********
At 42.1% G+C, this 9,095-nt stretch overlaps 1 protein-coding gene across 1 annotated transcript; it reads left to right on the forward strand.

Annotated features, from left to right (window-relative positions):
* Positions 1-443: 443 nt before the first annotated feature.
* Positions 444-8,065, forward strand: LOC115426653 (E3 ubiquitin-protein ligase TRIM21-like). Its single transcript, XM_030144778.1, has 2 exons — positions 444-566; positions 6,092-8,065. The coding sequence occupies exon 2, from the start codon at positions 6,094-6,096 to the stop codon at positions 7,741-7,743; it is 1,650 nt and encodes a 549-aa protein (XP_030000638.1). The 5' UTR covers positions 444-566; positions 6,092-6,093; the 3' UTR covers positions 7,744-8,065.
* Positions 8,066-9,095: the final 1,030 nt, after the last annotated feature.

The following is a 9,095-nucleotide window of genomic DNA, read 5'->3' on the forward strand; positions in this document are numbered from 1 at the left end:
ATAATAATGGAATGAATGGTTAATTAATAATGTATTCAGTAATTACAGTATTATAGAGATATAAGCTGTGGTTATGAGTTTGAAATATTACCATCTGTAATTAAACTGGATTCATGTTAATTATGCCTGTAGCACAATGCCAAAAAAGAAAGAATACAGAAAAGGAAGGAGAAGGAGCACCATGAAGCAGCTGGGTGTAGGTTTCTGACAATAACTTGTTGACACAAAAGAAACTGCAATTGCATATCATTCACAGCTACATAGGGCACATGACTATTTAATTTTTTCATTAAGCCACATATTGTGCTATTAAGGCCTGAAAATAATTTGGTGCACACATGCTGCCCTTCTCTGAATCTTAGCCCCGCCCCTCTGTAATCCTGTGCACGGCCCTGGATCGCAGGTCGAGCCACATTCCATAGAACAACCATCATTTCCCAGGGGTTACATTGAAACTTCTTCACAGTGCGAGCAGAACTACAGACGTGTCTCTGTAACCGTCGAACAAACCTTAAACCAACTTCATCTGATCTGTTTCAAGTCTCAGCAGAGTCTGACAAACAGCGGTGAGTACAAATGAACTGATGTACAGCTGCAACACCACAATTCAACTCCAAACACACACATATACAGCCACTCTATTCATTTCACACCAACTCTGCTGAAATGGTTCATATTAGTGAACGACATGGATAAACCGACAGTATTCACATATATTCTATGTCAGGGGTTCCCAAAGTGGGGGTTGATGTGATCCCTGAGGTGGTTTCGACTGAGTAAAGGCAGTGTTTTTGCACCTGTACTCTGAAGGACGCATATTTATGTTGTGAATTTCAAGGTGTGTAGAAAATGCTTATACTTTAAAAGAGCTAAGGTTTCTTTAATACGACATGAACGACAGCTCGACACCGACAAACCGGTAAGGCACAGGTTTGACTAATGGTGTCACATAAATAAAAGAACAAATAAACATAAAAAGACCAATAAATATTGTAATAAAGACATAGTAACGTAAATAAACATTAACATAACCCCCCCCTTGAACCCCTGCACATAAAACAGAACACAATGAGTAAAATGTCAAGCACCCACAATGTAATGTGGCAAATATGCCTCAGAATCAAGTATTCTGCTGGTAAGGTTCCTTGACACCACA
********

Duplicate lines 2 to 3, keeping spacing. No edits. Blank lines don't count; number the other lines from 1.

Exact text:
Annotated features, from left to right (window-relative positions):
* Positions 1-443: 443 nt before the first annotated feature.